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Human Aftertaste

Human Aftertaste

An interview with Count Jabula of Iowa's Canned Meat Factory and Rock Band, Human Aftertaste
by Mike Huberty
February 2012

Quad Cities’ HUMAN AFTERTASTE mixes punk rock, electro, costumes, skits, delightful vulgarity, and a canned meat one level below spam into a ridiculous rock n’ roll performance art party that is equal parts GWAR, Trailer Park Boys, and buttsex jokes. Marketed as a canned meat company with headquarters in Iowa and a motto of “eat our meat!”, they’ve been shock-rocking their way through the nation and happily offending all comers (they even have a webpage purely dedicated to hate mail.) We took some time to speak with their singer, proud NASCAR enthusiast, Count Jabula, to discuss their upcoming Madison CD Release Party at Inferno with Foxy Veronica’s Peach Pies Burlesque Show on Friday, March 16th.

Maximum Ink: What inspired you to play in the first place?
Count Jabula: Myself. I just kept checkin’ my self out in the mirror like singing all them hit songs like “Once Bitten, Twice Shy”, “Up All Night”, “Pour Some Sugar On Me”. Ya know, the fuckin’ king daddy hits and I just looked good doing it. I’d just listen to my own voice for hours saying all sorts of shit and I just ended up crying one night because I figured I sound like an angel should sound. And that made me tear up and take the mic and never look back at the haters trying get into my draft.


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Soulfly

Soulfly

An interview with Max Cavalera
by Aaron Manogue
February 2012

Max Cavalera is a name that is synonymous with metal music. Name basically any type of metal and Cavalera has not only done work in that type of metal, but perfected it. His music has transcended decades of an ever changing music industry, where it seems like what is deemed as metal changes each and every day. And here we are, in his third decade of being in the metal business, and Cavalera and Soulfly are about to release their heaviest metal ever. “Enslaved” is about all the crazy shit that has happened in our world in the past century. Maximum Ink’s Aaron Manogue sat down with Max Cavalera to talk about Soulfly’s new record “Enslaved”, having his son tour South America with him, and what it was like having Dez Ferrara of Devildriver do some guest vocals on the record.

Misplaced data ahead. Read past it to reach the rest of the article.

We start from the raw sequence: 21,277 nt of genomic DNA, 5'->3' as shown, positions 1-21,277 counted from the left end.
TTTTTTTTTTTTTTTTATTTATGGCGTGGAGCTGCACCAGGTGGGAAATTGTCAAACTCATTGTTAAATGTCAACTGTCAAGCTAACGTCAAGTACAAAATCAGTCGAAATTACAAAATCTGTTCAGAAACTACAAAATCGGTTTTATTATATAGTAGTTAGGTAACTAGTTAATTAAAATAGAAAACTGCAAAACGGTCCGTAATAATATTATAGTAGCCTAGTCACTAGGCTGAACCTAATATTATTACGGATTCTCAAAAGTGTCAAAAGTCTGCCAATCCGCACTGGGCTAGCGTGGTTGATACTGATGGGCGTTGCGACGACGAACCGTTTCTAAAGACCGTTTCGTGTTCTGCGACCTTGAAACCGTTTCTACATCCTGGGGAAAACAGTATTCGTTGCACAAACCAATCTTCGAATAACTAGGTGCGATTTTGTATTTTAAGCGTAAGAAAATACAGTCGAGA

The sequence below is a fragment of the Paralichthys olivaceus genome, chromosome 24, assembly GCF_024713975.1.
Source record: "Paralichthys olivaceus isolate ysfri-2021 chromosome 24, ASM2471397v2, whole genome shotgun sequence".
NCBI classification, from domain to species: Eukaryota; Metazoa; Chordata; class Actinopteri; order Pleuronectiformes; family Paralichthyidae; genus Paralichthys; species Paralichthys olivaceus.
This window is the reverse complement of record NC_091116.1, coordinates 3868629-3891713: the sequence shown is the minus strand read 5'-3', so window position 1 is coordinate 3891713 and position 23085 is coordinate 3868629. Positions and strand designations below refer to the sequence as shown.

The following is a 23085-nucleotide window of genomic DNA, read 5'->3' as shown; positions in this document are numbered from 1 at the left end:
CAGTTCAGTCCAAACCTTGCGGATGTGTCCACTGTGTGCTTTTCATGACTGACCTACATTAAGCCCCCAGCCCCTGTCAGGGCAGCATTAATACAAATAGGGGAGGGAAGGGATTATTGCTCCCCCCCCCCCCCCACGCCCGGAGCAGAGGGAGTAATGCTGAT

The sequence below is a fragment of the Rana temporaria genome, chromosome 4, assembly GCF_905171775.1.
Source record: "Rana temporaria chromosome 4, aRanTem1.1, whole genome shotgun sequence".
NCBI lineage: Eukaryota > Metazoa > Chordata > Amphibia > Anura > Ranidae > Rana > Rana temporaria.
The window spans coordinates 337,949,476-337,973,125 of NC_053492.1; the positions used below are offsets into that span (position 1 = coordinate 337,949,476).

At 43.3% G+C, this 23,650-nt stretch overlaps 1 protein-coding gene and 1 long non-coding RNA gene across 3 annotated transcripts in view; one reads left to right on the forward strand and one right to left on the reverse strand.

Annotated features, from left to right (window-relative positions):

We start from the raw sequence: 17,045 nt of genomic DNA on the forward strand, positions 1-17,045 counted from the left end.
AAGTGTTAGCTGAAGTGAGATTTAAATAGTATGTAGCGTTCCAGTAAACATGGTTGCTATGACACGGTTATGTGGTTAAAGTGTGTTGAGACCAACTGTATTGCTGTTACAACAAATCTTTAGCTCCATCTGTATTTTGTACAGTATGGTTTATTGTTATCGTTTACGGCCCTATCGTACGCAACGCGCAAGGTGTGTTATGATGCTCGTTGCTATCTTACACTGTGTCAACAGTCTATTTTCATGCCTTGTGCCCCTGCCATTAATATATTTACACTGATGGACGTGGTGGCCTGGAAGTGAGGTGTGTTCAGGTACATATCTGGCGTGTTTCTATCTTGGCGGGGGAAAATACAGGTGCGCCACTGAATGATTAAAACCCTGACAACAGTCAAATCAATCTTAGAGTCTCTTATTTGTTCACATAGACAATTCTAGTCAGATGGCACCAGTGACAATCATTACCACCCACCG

Maximum Ink: Tell me about your first single and the song you just released “World Scum.” When I first heard it, it hit me like a ton of bricks. It’s so dark and just musically raw but it’s weaved together so perfectly it works great.
Max Cavalera: It all started with a death metal riff that I wrote that and it’s really cool. It’s kind of a Possessed and Dark Angel kind of style which really grew into a great song with the lyrics that talk about the last hundred years. All the fucked up shit that’s happened in the world like Auschwitz and the gas chambers, J.F.K. getting shot and that conspiracy, the bombings of Hiroshima and Nagasaki, assassination of Czar Alexander II, all of that. Then the last scene is the final battle between Jesus and the anti-Christ in Israel. It’s kind of a concept song about the history of the last hundred years, the Bloody Century as I call it in the song.


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Jane's Addiction's Perry Farrel and Stephen Perkins, on the cover of Max Ink Mar/2012

Jane’s Addiction

An interview with drummer Stephen Perkins
by Dan "EJ" Schneiderman
March 2012

In 1985, the Los Angeles music scene was mostly hair metal bands trying to make it to super stardom. But a little known underground scene was being born with original bands playing new alternative music. One of those bands was Jane’s Addiction. Today, over 25 years later, Jane’s is still pumping out great music with an L.A. vibe. With their new album The Great Escape Artist finally out, and tons of 2012 tour dates booked, I spoke with Jane’s Addiction’s drummer, Stephen Perkins, about the new CD and tour and other good stuff.

Maximum Ink: Hi Stephen, my name is EJ, I’m with Maximum Ink Music Magazine and Maxinkradio, how are you doing today?
Stephen Perkins: I feel great man, it’s been a really good day,  I’ve got a 2 year old son, so I’ve spent the whole day with him, and now I’m on my way to rehearsal with the boys.